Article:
Today was ascend the mast and repair the anchor light day. Our anchor light, which sits atop the mast has not worked for probably a year now. I purchased a portable 12v light which I tie onto the jib sheet about 8 ft off the deck some time ago which we have used as an anchor light. It meets the requirement of being seen from 2 miles away, but because I could not loft it any higher, it was not visible from all sides. This was obviously not ideal since a boat approaching from the wrong direction may not see us at anchor. Recently, I bought a replacement light at West Marine. After church this morning, we decided today was the day to replace it.
As usual, I secured the boson’s chair to the main halyard and used the spinnaker halyard as a safety line in case the main halyard malfunctions. All was going well with Cindy hauling me up the mast until I got about 50 feet in the air. Then, before I knew what was happening, the spinnaker halyard became fouled in the halyard block. Two loops of the spinnaker halyard were wedged into the pulley with the main halyard and the main halyard would not move. I was stuck fifty feet in the air. I estimate I was there for about 30 minutes struggling to unfoul the halyards. Tim, our live-aboard neighbor two boats down, came over and offered his assistance. Thanks, Tim! After about 15-20 minutes of mid-air suspension, it occurred to me I could use the topping lift as a third line which could take the tension off the main halyard so that I might unfoul it. This worked as I had hoped and after a few minutes after being lofted a few inches higher by the topping lift, with a little brute force, I had the spinnaker halyard out of the main halyard block, and we were in business again. I was thankful that I was able to keep my cool and think through all available solutions when this challenge arose. Thank God for it!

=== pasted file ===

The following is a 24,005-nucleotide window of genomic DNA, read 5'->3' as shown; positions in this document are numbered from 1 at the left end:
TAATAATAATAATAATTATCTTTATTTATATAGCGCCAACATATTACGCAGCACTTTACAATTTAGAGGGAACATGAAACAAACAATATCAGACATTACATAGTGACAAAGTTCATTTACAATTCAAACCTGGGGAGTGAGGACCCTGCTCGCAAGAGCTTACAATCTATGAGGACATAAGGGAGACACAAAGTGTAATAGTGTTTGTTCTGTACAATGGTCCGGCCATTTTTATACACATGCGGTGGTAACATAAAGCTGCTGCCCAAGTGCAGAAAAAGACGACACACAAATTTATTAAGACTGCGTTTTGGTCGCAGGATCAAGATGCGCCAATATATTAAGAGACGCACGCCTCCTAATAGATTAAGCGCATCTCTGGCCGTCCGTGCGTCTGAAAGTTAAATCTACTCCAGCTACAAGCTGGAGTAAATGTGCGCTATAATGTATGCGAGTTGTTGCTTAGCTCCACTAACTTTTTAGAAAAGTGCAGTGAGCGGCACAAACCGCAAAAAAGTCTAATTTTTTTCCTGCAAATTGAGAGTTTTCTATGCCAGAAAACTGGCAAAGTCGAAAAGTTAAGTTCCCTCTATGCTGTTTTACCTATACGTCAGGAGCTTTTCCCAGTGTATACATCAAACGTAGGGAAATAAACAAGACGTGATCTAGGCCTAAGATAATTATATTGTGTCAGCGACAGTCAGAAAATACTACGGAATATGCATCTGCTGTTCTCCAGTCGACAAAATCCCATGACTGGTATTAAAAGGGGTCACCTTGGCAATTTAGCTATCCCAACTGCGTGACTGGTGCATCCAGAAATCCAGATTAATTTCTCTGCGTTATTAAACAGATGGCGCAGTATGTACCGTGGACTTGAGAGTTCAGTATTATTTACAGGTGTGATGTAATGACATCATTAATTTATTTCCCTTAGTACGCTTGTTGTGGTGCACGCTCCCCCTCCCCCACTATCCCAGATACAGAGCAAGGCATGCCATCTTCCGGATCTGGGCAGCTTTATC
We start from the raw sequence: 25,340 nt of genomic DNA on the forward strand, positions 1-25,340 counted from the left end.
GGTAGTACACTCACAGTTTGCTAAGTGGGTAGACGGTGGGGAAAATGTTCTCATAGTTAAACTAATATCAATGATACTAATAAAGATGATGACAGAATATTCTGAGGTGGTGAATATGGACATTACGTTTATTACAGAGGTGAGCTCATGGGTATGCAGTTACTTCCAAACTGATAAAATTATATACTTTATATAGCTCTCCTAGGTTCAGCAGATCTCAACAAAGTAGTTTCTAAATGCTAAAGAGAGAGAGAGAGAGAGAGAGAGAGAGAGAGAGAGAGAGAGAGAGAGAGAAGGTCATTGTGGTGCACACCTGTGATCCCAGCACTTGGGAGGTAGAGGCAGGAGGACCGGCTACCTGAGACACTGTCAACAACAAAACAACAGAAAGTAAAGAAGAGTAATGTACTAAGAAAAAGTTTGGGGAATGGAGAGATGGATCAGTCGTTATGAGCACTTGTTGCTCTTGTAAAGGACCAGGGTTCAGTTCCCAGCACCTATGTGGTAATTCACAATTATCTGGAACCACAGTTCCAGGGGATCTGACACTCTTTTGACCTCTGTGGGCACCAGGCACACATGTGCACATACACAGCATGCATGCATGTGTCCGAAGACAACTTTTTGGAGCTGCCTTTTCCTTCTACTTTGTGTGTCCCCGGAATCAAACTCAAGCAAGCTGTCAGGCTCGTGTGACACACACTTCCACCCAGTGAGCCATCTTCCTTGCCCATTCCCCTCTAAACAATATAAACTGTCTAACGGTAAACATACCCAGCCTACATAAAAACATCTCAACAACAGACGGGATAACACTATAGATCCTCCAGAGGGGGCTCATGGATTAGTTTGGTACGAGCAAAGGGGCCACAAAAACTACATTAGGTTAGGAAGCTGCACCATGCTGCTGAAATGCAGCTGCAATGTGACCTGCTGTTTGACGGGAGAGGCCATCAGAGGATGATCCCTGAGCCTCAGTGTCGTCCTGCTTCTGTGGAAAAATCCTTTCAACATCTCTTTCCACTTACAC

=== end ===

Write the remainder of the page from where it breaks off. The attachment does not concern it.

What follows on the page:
When this little glitch was all over, Cindy hauled me on up the mast and I replaced the bulb and the housing of the old anchor light. The ospreys which spend a lot of time hanging out on the top of our mast had somehow dislodged the old light cover and it had shattered on our boat deck. I replaced it with a new housing (and a little duct tape). Cindy flipped on the anchor light, and like magic, we now have a properly functioning anchor light atop our mast.
We finished just before the sun set. After some bacon, lettuce, and tomato sandwiches and a fruity rum drink, Cindy and I ascended to the bimini top to watch a spectacular sunset. The weather the past few days has been fantastic. The better the weather, the more the cruising itch! It’s getting closer.